While professing BLM support, Wall Street banks reject racial equity audits
But instead of embracing the idea of ââthe audit, all but one bank urged shareholders to reject the proposals.
How did the shareholders react? So far, four of the seven banks (Bank of America, Wells Fargo, Citigroup, and Goldman Sachs) have held their annual meetings. And although none of the audit proposals received majority votes, significant minorities supported the idea, pressuring management to take note.
A 38% âyesâ vote to Citi was particularly encouraging, given that institutional investors generally follow the recommendation of the board. JPMorgan Chase and State Street shareholders are holding their meetings this week. CtW dropped Morgan Stanley’s proposal after the bank agreed to conduct a racial equity audit.
Why have almost all banks urged to vote ‘no’ on audit proposals? In documents filed with the SEC, the banks argued that such an analysis was not necessary given the huge strides they are already making on race equity.
“Performing a racial equity audit at this stage would not provide us with any additional useful information,” says the JPMorgan proxy statement. “We believe our shareholders would be best served by the company’s vigilance in leveraging current momentum to maintain a culture of respect and inclusion and advance racial equity.”
That same proxy revealed that JPMorgan CEO Jamie Dimon earned $ 32 million in compensation last year. Like the CEOs of the seven banks in 2020, Dimon is a white man. (Jane Fraser, a white woman, took over as CEO of Citi in February 2021.)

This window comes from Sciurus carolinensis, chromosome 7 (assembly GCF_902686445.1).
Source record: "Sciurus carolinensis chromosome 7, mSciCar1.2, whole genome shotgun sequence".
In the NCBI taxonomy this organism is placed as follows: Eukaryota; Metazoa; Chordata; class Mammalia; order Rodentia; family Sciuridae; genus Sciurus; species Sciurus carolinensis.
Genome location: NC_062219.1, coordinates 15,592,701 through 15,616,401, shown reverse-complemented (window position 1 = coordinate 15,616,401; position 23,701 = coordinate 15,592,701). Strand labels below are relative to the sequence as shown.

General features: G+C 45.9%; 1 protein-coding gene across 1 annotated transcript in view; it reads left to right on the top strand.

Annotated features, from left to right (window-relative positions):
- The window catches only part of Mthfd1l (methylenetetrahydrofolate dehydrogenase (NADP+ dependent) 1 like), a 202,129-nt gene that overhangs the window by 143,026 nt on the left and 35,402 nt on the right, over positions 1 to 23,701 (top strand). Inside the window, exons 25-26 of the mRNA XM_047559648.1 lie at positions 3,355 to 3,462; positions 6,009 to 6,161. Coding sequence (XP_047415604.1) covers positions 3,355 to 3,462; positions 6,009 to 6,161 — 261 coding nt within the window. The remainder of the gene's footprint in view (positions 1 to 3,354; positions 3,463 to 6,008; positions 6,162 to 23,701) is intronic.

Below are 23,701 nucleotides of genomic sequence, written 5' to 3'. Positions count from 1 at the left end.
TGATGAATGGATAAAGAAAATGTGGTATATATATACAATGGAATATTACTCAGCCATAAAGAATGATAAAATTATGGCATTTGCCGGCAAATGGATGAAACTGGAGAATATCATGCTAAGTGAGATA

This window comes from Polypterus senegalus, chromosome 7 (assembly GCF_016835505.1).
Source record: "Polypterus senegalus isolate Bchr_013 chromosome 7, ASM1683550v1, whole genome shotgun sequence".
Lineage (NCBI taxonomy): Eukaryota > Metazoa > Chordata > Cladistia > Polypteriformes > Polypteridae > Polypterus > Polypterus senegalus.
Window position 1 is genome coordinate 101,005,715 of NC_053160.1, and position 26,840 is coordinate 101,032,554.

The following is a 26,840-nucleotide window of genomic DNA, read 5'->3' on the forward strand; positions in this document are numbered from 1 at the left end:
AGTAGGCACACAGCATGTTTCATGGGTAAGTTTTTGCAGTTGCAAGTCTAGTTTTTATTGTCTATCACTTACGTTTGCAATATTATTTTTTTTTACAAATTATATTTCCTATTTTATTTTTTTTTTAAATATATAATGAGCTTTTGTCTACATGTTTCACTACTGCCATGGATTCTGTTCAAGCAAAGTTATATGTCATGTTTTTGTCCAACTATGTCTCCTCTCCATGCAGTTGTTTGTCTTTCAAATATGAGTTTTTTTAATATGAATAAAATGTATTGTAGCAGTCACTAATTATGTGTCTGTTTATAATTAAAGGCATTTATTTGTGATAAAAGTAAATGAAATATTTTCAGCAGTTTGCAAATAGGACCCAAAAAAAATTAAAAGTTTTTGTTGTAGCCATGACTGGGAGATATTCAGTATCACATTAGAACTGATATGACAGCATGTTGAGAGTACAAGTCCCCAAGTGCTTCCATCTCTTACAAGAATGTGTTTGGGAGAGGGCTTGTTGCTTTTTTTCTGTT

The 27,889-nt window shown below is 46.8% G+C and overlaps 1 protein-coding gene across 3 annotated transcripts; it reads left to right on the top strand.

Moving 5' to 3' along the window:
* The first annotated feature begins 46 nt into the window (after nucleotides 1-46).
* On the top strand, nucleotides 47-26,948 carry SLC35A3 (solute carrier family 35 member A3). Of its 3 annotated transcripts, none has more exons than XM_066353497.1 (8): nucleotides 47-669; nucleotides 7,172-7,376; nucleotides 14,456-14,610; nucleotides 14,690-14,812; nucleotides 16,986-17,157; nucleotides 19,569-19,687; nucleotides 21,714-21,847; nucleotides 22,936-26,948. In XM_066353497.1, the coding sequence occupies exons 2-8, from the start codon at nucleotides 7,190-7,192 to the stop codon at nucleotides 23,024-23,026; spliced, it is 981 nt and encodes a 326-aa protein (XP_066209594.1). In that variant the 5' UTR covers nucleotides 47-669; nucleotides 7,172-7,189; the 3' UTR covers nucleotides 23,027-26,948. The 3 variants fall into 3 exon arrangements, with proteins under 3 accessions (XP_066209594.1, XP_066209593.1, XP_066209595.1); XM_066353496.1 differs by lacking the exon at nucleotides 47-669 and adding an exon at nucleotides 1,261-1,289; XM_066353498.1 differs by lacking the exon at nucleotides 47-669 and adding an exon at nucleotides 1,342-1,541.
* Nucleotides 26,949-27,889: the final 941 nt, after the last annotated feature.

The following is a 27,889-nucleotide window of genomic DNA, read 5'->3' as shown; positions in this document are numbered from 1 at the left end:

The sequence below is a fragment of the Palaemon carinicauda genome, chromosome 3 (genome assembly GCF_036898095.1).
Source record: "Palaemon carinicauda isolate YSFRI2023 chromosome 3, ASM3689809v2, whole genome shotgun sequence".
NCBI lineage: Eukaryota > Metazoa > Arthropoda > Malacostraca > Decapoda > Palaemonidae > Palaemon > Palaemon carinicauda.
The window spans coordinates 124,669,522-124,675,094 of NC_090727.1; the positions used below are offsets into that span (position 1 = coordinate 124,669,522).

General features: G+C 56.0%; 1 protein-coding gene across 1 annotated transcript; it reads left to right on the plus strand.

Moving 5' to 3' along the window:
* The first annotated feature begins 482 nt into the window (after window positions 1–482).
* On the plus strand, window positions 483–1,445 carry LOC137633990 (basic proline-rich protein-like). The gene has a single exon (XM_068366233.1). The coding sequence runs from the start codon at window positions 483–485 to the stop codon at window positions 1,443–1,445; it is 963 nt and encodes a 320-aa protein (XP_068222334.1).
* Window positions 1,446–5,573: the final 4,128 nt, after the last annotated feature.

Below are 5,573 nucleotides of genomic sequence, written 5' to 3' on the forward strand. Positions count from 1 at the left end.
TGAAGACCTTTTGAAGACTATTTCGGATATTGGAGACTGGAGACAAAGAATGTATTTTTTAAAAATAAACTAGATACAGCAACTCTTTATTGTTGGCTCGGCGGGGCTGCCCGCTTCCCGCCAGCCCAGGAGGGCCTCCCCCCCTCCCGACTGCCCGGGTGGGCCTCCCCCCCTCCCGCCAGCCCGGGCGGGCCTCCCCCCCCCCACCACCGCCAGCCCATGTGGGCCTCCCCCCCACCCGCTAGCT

In the financial sector, the upper echelons are predominantly white. At the top five U.S. investment banks, the share of executives and senior executives who are white ranges from 71 to 83 percent. (JPMorgan Chase: 81%, Goldman Sachs: 77%, Bank of America: 81%, Morgan Stanley: 83%and Citigroup: 71%)
Across the country, employees in the lucrative securities industry 80.5 percent white, 5.8% black, 11.5% Asian, and 8.1% Latin. The average salary in this industry (including bonuses) was almost $ 600,000 in 2019. In contrast, whites represent 55.4 percent people in jobs that pay less than $ 15 an hour.
In a letter to JPMorgan CEO Dimon, the groups Transform Finance, Activest, Worth Rises, the Action Center on Race and the Economy (ACRE), the Institute for Policy Studies and the Public Accountability Initiative have joined other racial justice organizations to support racial equity. audit proposal before JPMorgan, requiring âa commitment to long-term tangible changeâ.
“Without a thorough investigation of the impact of institutionalized racism on the policies and business practices of these banks,” IPS Bayard says, “all of their public equity commitments will be empty promises.”